To provide support on the go, many businesses are utilising resources such as mental health apps, which can provide staff with advice about how to get through tough times, and even allow them to talk to a trained professional!
These apps and programmes are key to tackling the current mental health stigma, as it encourages anyone to speak up if they’re struggling.
Aside from the help of employers, self-care is also a great way to improve mental wellbeing. We’ve created a list of three excellent self-care tips:
Get regular exercise - 30 minutes of walking each day can increase mood and help with mental and physical health
Sleep well - we understand that many logistics workers work long hours, but adequate sleep is an essential part of self-care, and prioritising this is vital
Try meditation - taking some time to meditate and clear your head is a proven way to reduce stress, burnout and anxiety
One of the most important self-care tips is to take time for yourself. Get into the habit of noticing when you need a break, and don’t be afraid to ask for time off. Remember, your employer has a duty to help.
The issue with driver mental health extends further than just personal matters, though. Research suggests that there is a direct connection between driver wellbeing and driving standards.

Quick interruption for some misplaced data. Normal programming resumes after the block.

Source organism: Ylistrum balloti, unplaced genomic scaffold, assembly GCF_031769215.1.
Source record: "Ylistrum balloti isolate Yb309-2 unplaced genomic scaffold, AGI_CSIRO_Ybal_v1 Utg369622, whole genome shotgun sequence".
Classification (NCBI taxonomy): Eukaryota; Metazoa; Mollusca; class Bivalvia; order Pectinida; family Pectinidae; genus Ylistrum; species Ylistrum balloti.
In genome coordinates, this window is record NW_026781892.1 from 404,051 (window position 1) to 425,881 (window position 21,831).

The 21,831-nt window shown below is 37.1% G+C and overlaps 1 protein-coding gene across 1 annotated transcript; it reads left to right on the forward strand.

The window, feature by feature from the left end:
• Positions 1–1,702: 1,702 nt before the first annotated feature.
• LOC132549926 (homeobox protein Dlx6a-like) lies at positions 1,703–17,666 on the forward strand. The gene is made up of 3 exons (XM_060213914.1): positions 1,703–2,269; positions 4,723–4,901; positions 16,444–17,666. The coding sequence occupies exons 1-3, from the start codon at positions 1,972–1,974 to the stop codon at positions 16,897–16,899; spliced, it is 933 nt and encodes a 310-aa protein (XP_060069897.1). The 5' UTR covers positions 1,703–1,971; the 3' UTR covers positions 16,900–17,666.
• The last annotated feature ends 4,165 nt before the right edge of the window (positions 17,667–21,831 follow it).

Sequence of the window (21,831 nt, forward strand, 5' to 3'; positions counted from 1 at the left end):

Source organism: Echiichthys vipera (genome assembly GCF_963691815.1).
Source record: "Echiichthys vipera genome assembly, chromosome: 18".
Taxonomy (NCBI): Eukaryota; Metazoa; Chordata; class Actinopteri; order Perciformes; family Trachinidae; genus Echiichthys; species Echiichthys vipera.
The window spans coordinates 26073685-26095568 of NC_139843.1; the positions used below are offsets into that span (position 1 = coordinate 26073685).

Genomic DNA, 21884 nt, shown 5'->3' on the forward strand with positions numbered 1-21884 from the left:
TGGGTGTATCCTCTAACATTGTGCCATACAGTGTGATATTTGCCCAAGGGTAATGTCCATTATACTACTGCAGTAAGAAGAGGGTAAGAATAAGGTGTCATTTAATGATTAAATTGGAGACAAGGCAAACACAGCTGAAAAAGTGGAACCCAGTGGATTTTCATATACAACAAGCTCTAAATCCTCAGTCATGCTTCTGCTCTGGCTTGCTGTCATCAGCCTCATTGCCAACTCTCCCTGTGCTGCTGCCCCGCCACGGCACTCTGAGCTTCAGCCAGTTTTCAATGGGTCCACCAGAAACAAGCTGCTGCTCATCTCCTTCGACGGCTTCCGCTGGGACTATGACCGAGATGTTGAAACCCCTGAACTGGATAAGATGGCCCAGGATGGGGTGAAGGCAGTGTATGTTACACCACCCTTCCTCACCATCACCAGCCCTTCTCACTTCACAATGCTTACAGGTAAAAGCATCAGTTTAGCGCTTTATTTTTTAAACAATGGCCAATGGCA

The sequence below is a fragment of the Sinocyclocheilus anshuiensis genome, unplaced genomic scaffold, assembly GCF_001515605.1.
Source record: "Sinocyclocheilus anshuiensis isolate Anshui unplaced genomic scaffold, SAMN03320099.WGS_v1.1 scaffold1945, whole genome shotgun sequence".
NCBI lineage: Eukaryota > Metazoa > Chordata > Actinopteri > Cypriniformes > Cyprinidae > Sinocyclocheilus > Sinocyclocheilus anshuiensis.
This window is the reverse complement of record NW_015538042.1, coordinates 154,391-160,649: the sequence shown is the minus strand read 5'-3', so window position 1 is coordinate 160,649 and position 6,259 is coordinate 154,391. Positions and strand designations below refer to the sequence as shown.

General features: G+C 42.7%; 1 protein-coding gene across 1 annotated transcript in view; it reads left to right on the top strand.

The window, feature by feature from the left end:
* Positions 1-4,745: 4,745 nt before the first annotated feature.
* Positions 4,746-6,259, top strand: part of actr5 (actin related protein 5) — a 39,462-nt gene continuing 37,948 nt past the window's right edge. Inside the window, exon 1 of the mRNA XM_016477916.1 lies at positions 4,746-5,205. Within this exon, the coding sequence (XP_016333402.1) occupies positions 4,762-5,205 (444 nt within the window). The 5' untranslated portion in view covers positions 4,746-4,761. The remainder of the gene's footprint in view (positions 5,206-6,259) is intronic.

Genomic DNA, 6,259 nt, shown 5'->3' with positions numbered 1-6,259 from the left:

Drivers who are stressed and burned out are way more likely to suffer from daily fatigue, concentration issues and a lack of patience, which can lead to road rage. As a result, it’s clear that poor driver mental health can be extremely dangerous, and even deadly.
Due to these reasons, the importance of recognising mental health within the logistics industry cannot be overstated. It is vital that employers regularly check in with their staff to ensure they have a healthy work-life balance, otherwise, the consequences could be deadly, especially for HGV drivers.
Given the importance of mental health in logistics, many companies are creating innovative solutions to support drivers as and when they need it. As mentioned before, the likes of Headspace, My Possible Self and Unmind have created solutions to help battle issues with mental health, concentration and sleep.
These apps are packed with many useful features, one of them being a daily checkup, which asks employees how they’re feeling each day, and the data is collected and reported back to whoever is in charge of welfare. This can be a great way to gauge the overall mood of your employees.
Trade unions are also doing their bit to tackle poor mental health in the workplace. If you’re feeling unheard a work, a union is typically the place to go, but they can also provide assistance if you’re struggling with the likes of depression or anxiety, and give appropriate advice or solutions on how to ease these symptoms.
It’s clear that these issues are having a detrimental impact on HGV drivers and logistics workers, as the cost of living crisis, long hours and low pay see many workers suffering from poor mental wellbeing. With over a quarter of sickness-related absences being due to mental health struggles, employers are also suffering the consequences.
We advocate for prioritising employee mental health, as it’s not only essential in creating a happy and healthy workforce, but for keeping the general public safe on our roads.
If you need help with any issues mentioned in this blog, there are many resources available.